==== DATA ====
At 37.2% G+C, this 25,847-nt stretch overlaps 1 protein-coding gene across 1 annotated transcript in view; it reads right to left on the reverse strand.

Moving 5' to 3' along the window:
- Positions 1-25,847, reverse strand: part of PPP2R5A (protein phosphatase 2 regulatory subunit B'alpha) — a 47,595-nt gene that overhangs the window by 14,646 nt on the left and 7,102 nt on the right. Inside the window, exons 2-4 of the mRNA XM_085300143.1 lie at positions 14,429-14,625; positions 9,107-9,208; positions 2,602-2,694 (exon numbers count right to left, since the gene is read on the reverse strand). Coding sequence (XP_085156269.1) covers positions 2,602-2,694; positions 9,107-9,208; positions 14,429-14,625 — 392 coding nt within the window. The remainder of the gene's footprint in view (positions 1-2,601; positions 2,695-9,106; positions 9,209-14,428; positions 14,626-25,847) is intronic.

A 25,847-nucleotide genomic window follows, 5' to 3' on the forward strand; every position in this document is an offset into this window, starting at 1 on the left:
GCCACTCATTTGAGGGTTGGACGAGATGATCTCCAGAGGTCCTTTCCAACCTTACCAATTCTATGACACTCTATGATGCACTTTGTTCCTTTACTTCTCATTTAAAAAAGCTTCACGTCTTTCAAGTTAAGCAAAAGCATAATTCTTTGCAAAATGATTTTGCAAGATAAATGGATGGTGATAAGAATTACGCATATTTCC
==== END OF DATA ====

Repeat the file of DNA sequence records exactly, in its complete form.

At 37.2% G+C, this 25,847-nt stretch overlaps 1 protein-coding gene across 1 annotated transcript in view; it reads right to left on the reverse strand.

Moving 5' to 3' along the window:
- Positions 1-25,847, reverse strand: part of PPP2R5A (protein phosphatase 2 regulatory subunit B'alpha) — a 47,595-nt gene that overhangs the window by 14,646 nt on the left and 7,102 nt on the right. Inside the window, exons 2-4 of the mRNA XM_085300143.1 lie at positions 14,429-14,625; positions 9,107-9,208; positions 2,602-2,694 (exon numbers count right to left, since the gene is read on the reverse strand). Coding sequence (XP_085156269.1) covers positions 2,602-2,694; positions 9,107-9,208; positions 14,429-14,625 — 392 coding nt within the window. The remainder of the gene's footprint in view (positions 1-2,601; positions 2,695-9,106; positions 9,209-14,428; positions 14,626-25,847) is intronic.

A 25,847-nucleotide genomic window follows, 5' to 3' on the forward strand; every position in this document is an offset into this window, starting at 1 on the left:
GCCACTCATTTGAGGGTTGGACGAGATGATCTCCAGAGGTCCTTTCCAACCTTACCAATTCTATGACACTCTATGATGCACTTTGTTCCTTTACTTCTCATTTAAAAAAGCTTCACGTCTTTCAAGTTAAGCAAAAGCATAATTCTTTGCAAAATGATTTTGCAAGATAAATGGATGGTGATAAGAATTACGCATATTTCC